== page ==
If you do hate his movies but like horror films, especially stuff like Return of the Living Dead, Re-Animator, and Evil Dead (you know the fun ones) then you won’t want to miss out on this one. See it for what it is. A brand new zombie film that introduces some fresh elements to the genre. 

via Netflix, ‘Army of the Dead’

Now I’m ready for NECA to make me that zombie king on his zombie horse with his zombie tiger! 

Do it violently! 

March to the Grave: The Dual Vision of Romero and Fulci

Welcome back my little nasties! Just can’t get enough of the dearly departed, now could you? Well, that’s perfectly alright with me. I love the dead too, don’t you know? Oh and what a maggoty treat have I in store for you this time around!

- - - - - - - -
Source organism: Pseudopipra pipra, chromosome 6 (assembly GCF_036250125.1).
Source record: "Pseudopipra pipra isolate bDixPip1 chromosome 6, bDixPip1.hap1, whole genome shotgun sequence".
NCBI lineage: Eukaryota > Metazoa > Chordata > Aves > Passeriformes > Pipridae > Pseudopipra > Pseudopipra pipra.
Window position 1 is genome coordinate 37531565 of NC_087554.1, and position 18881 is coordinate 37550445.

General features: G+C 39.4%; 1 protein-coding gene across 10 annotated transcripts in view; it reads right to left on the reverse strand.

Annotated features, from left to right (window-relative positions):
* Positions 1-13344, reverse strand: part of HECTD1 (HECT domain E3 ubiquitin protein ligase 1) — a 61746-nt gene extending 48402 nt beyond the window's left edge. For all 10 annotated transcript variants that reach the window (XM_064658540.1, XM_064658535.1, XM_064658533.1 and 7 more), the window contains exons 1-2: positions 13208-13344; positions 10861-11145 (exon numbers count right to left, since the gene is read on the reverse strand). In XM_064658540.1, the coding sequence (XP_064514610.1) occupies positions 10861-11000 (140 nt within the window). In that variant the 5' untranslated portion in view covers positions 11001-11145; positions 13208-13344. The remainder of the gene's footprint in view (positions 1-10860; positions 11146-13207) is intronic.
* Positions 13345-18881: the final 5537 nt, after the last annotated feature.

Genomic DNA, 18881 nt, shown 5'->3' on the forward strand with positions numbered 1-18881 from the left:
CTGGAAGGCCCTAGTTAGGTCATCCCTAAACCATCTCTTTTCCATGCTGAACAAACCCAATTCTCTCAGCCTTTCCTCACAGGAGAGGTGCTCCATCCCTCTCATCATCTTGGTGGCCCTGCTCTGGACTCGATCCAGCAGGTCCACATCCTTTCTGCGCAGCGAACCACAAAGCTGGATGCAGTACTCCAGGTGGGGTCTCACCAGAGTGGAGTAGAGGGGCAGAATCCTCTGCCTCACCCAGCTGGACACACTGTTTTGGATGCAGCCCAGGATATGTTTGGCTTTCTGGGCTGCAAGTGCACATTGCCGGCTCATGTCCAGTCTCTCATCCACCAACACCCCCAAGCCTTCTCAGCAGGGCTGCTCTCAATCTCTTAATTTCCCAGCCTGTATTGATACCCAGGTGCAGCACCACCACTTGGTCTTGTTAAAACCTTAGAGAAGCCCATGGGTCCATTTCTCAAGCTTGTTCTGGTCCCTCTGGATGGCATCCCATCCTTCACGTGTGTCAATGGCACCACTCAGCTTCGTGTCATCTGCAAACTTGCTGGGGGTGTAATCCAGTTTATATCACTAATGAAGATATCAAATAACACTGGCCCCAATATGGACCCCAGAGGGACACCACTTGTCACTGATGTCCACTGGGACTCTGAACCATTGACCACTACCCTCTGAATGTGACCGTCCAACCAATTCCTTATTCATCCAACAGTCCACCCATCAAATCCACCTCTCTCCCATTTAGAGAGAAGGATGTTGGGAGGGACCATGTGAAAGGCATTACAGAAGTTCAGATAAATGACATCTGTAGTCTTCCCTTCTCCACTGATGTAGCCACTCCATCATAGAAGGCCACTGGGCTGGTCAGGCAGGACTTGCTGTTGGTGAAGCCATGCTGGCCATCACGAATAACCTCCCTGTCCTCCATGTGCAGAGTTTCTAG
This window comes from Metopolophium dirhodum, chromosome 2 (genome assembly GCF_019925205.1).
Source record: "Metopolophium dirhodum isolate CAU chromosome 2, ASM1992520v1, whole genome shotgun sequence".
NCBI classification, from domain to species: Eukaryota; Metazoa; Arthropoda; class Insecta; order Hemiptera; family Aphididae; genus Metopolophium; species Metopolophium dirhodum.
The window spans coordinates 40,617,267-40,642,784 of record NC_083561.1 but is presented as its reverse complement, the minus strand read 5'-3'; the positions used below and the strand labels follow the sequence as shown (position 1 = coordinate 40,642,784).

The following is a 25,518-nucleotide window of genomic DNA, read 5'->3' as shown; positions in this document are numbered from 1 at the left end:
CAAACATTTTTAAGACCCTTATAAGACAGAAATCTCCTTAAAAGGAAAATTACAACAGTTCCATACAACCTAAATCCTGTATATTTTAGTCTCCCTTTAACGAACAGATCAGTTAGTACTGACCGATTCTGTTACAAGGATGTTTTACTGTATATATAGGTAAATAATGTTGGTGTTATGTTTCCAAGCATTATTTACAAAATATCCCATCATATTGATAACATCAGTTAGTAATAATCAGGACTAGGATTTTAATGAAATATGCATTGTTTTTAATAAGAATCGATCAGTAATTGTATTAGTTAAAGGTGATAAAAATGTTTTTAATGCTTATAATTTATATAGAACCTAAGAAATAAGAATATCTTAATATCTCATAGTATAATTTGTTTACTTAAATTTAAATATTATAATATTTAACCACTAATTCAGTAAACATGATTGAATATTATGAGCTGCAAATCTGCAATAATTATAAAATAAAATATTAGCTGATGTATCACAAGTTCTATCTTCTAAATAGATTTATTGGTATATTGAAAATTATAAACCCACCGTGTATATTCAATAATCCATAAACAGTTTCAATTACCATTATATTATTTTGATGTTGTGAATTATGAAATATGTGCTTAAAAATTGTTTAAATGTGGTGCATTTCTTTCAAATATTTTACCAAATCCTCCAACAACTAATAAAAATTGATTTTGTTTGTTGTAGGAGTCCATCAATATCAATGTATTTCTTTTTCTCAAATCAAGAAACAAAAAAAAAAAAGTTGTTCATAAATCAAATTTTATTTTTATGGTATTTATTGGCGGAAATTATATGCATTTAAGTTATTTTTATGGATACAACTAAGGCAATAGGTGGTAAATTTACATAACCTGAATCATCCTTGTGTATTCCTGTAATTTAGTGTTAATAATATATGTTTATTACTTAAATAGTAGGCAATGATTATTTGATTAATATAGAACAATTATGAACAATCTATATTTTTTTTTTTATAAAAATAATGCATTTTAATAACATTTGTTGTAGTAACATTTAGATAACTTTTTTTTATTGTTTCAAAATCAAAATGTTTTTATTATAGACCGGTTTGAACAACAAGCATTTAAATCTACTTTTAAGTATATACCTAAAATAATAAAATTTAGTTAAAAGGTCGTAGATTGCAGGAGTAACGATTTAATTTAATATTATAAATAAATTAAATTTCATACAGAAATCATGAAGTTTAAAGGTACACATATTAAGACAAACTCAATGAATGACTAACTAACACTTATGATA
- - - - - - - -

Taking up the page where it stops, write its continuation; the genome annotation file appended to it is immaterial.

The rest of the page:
Today we’ll be delving even further into the dripping depths of this rancid crypt of  living death. The worm dieth not here as we expound upon the very threshold of Hell’s widening maul. The lights are dim and Death is restless as we take a look back at two extraordinary horror masters and the connection between both of their nightmarish visions. The original infection that began in the mind of George Romero spread across the globe to mutate in the fetid imagination of Lucio Fulci, and zombie mania became unstoppable thanks to both men’s fiendish contributions.

In The Beginning, There was NIGHT


The late George Romero managed to do something few creative minds in the field of horror ever have the good fortune to accomplish. He invented a new monster, a monster that tore away taboos and desecrated the sanctity of the restful grave. Without explanation, the dead rose from the cold soil and stalked friends, lovers, and family without prejudice. We, the unfortunate living, were prey for a fresh new nightmare, a nightmare that took the globe by storm and essentially gave way to an entire sub-genre. That same sub-genre persists to this day with no sign of hesitation in sight.


Mondo Tees
image via Mondo Tees